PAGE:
The 10th Panchen Lama, then 11 years old, telegrams Mao Tsetung asking him to
"unify the motherland" . The PLA announces its intention to "liberate Tibet
from foreign imperialists".|
|1950 ||The 14th Dalai Lama, then 15 years old, takes over the running of
October 7th: the Chinese cross the Yangtse into Central Tibet and destroy the
small garrison force at Chando, claiming Tibet had always been Chinese
territory. India objects. Tibet files protest with United Nations. Security
Council approves British proposal to let the parties negotiate among
|1951 ||May 23rd: The Tibetans, led by Ngapo Ngawang Jigme, sign the
17-Point Agreement, promising cultural and political autonomy but relinquishing
independence and making Tibet a "national autonomous region" of China. |
October 24th: the agreement is ratified by the Dalai Lama and the National
|1954|| April 29th: India and China signs a treaty enunciating the 'Five
Principles of Peaceful Co-existence", and recognising China's claim to Tibet.
Revolt grows in Eastern Tibet when the Chinese begin destroying monasteries and
imposing collectivisation. Birth of the Tibetan resistance movement and of the
Voluntary National Defence Army. |
|1955|| Preparatory Committee of the Tibet Autonomous Region is set up with
the Dalai Lama as Chairman and Panchen Lama and Zhang Guohua as deputy
|1956 ||Dalai Lama goes to India for the Buddha Jayanfi and tells Nehru he
wants to stay; Zhou Enlai and Mao promise that there will be no forced reforms
and he returns to Lhasa.|
|1959 ||10th March: thousands of Tibetans take to the streets in Lhasa.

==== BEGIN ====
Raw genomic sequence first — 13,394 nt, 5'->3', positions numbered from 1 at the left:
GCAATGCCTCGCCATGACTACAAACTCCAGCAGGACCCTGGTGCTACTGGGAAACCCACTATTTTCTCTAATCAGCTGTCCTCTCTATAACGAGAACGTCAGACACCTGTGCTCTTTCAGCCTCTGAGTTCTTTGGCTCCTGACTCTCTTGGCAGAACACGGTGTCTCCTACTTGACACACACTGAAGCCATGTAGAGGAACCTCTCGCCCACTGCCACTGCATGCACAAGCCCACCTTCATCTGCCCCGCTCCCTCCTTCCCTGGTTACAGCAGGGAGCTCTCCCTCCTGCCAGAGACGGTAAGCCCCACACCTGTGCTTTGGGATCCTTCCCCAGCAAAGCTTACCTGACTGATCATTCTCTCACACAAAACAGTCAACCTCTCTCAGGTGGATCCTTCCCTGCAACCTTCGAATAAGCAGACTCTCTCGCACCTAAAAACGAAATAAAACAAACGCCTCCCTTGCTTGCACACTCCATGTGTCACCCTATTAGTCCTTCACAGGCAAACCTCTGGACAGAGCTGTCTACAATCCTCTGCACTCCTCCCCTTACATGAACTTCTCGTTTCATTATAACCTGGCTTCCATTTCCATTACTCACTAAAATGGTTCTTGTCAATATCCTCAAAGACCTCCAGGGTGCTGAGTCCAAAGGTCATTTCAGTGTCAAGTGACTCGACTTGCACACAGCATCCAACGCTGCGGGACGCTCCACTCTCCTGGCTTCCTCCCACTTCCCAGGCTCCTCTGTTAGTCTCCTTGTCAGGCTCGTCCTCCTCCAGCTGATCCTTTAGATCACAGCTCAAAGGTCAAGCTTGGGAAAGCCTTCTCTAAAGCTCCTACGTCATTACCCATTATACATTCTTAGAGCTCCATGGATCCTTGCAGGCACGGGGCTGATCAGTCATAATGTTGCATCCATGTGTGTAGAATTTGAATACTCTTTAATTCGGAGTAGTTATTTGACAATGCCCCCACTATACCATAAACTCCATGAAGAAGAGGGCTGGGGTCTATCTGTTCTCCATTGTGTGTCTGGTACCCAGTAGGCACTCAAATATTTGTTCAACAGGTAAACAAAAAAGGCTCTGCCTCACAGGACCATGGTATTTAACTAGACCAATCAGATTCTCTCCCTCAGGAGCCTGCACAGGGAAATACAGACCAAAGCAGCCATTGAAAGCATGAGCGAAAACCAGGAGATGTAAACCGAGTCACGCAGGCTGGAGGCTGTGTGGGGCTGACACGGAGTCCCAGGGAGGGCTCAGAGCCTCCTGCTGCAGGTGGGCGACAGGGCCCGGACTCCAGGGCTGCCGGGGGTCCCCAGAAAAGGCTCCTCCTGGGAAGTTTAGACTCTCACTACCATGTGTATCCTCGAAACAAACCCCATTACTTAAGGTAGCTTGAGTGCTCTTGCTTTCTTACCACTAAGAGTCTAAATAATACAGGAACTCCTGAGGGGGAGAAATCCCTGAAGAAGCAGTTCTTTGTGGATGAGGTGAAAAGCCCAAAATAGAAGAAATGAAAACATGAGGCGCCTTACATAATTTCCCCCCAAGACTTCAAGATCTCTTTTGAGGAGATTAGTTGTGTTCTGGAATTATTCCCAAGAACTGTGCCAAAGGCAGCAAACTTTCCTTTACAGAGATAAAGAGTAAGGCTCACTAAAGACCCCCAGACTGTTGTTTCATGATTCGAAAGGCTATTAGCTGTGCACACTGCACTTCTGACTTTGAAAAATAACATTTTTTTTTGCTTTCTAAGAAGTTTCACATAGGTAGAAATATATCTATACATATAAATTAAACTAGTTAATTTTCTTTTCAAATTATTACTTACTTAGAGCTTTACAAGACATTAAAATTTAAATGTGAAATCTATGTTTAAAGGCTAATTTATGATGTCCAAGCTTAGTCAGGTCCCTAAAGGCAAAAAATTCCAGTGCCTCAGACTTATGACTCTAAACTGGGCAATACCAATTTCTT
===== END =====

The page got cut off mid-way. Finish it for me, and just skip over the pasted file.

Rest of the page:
March 17th: The Dalai Lama flees to India; 80,000 other Tibetans follow him.
March 19th: Tibetan troops join the uprising against the Chinese.
March 23rd: Uprising suppressed. The Chinese dissolve the Tibetan local
Government and impose military Government, fronted by the Panchen Lama, and in
April begin "democratic reforms'. Thousands of Tibetans are executed,
imprisoned, or sent to labor camps. Destruction of monasteries begins.
|1959-1961|| The Great Leap Forward leads to widespread famine, with up to
30 million believed to have died in China and many thousands in Tibet.|
|1962|| October 20th: War between China and India over disputed border
claims in Tibet.|
|1965|| September 9th: The Tibet Autonomous Region is formally established.
The Cultural Revolution begins, destroying 90% of the remaining monasteries and
outlawing most Tibetan cultural customs and religion. The UN passes a
resolution supporting the Tibetan people's right to self-determination.|
|1967|| During Chinese Cultural Revolution, Tibetan temples, monasteries,
libraries, and scared monuments destroyed or made into state museums.|
|1976|| The Cultural Revolution ends with the death of Mao. The Chinese
acknowledge "past mistakes in Tibet", blaming them on the Cultural Revolution
and on the ultra-leftist policies of the Gang of Four.|
|1979|| Deng Xiaoping initiates a policy of opening up to the outside
world. They invite the Dalai Lama to return from exile, on condition he
remains in Beijing. He is allowed to send a fact-finding mission to Tibet.
The delegates are greeted by demonstrations calling for independence and the
return of the Dalai Lama; many demonstrators are imprisoned.|